By Patrick Moriarty

In 2013, the world used 533 exajoule of commercial primary energy, of which 87% was from fossil fuels. Renewable energy (RE) accounted for just under 9% [BP 2014] ( Because of global fossil fuel depletion and climate change, fossil fuel use must fall in the coming decades. Nuclear energy faces an uncertain future, with output stagnating over the past decade.
RE promises to ease reliance on fossil fuels, reduce energy imports, and cut CO2 emissions. Resources appear more than adequate to replace fossil fuels as the dominant source. But the two most abundant sources, solar and wind, are intermittent; conversely, the non-intermittent sources such as hydro and geothermal for electricity production, are limited. Bioenergy faces competing uses: food, forest products, animal forage. Already, RE has a much lower energy return on energy invested than fossil fuels. If RE is to provide all our energy, conversion and storage of intermittent energy will be needed, further lowering the energy return.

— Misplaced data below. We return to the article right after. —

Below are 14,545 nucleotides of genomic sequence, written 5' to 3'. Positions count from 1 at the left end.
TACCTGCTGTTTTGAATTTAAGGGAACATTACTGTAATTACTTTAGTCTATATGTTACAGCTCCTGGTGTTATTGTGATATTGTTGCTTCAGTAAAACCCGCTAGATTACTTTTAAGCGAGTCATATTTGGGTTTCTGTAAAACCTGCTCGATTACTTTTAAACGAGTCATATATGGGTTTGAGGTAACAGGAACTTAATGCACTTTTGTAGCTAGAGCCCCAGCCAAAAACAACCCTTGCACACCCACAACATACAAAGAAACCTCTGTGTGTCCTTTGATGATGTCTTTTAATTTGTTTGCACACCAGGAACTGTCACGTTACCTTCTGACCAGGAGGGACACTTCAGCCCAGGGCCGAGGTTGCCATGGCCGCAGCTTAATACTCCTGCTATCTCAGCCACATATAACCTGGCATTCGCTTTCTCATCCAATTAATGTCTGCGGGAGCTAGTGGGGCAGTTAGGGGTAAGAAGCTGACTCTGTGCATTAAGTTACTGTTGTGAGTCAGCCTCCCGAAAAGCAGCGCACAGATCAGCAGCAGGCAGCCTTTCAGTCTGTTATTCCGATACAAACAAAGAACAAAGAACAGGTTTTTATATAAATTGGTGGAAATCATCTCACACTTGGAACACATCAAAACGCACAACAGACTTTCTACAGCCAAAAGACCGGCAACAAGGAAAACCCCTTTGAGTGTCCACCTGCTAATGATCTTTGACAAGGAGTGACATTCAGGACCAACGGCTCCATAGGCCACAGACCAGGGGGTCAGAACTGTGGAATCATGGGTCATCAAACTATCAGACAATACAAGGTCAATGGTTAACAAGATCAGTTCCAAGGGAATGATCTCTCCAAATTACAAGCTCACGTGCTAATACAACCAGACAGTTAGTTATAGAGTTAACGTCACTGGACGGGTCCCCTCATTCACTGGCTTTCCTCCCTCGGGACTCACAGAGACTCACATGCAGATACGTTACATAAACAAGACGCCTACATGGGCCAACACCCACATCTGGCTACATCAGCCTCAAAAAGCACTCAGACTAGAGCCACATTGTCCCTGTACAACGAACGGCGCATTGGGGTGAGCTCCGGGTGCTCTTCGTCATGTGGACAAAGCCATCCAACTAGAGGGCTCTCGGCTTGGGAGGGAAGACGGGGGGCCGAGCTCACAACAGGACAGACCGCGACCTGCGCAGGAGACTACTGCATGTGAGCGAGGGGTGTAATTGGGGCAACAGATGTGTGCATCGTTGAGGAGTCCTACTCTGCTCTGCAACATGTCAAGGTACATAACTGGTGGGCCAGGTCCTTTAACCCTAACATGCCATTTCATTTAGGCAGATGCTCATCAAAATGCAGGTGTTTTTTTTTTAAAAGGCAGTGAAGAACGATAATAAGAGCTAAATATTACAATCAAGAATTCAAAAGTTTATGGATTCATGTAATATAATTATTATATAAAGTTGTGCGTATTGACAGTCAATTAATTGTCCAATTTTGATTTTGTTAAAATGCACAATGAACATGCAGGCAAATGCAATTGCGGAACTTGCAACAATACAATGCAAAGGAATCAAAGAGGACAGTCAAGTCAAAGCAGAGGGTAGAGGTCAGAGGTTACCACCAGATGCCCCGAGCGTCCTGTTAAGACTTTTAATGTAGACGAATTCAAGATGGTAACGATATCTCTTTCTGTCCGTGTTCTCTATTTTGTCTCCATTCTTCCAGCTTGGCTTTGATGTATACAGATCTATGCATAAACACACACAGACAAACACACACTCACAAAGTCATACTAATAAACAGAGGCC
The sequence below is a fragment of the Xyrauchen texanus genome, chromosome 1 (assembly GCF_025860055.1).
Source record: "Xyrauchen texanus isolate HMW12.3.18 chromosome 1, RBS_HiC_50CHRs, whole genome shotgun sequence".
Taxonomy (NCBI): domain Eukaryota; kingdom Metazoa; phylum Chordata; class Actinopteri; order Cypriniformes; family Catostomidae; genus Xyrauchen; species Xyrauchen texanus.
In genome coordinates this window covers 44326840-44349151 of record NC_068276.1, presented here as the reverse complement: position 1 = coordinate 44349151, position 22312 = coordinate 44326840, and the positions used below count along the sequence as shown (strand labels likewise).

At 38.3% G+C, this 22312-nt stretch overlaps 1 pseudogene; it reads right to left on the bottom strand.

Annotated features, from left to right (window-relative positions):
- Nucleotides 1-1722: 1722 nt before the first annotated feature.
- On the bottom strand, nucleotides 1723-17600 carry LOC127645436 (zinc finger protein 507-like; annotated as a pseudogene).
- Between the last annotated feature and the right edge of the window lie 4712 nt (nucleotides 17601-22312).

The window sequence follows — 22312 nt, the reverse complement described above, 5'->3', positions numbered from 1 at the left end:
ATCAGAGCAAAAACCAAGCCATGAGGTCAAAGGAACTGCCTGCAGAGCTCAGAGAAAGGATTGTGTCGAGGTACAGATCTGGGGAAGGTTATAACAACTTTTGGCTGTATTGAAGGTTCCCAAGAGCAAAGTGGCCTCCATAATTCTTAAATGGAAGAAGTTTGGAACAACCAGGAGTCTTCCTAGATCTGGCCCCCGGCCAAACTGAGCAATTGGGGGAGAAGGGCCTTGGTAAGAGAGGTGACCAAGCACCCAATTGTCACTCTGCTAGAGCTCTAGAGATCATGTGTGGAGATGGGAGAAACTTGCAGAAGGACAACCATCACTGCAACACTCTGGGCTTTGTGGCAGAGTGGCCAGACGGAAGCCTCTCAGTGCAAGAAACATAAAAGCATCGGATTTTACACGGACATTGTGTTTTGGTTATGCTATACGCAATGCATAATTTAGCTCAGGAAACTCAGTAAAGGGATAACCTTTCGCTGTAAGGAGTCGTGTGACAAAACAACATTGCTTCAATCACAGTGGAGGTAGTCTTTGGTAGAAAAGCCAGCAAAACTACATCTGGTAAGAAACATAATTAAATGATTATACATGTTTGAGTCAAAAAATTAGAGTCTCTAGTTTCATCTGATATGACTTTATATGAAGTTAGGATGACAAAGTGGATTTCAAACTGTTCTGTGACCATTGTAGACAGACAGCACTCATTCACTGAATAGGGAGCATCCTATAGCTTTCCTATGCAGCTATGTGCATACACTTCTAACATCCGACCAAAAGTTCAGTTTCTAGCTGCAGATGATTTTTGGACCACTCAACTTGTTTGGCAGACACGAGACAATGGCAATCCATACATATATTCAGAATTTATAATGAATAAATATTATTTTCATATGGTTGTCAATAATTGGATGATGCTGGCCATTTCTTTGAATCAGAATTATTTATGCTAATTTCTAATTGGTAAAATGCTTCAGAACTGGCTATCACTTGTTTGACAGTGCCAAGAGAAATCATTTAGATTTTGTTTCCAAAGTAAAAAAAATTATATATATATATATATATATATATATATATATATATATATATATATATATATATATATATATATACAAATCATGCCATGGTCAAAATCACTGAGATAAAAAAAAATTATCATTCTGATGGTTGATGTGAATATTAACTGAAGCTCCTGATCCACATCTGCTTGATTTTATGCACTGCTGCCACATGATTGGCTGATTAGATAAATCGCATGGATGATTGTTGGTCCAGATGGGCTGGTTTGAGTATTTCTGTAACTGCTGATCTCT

The world will eventually have to rely on RE sources, but we’ll never again have the high-energy society of the fossil fuel era. Instead, the we’ll have to make do with a lot less energy.


Renewable energy sources cannot replace the current energy use. But the goal can be achieved by a combination of measures such as redefining requirements (reduce temperature, time, speed...), improving efficiency (improved technology to reduce unwanted losses), and adding storage capacity at grid and local level.

Fabio Morea · 27 Aug, 2022
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Patrick Moriarty



Published: 18 Feb, 2015

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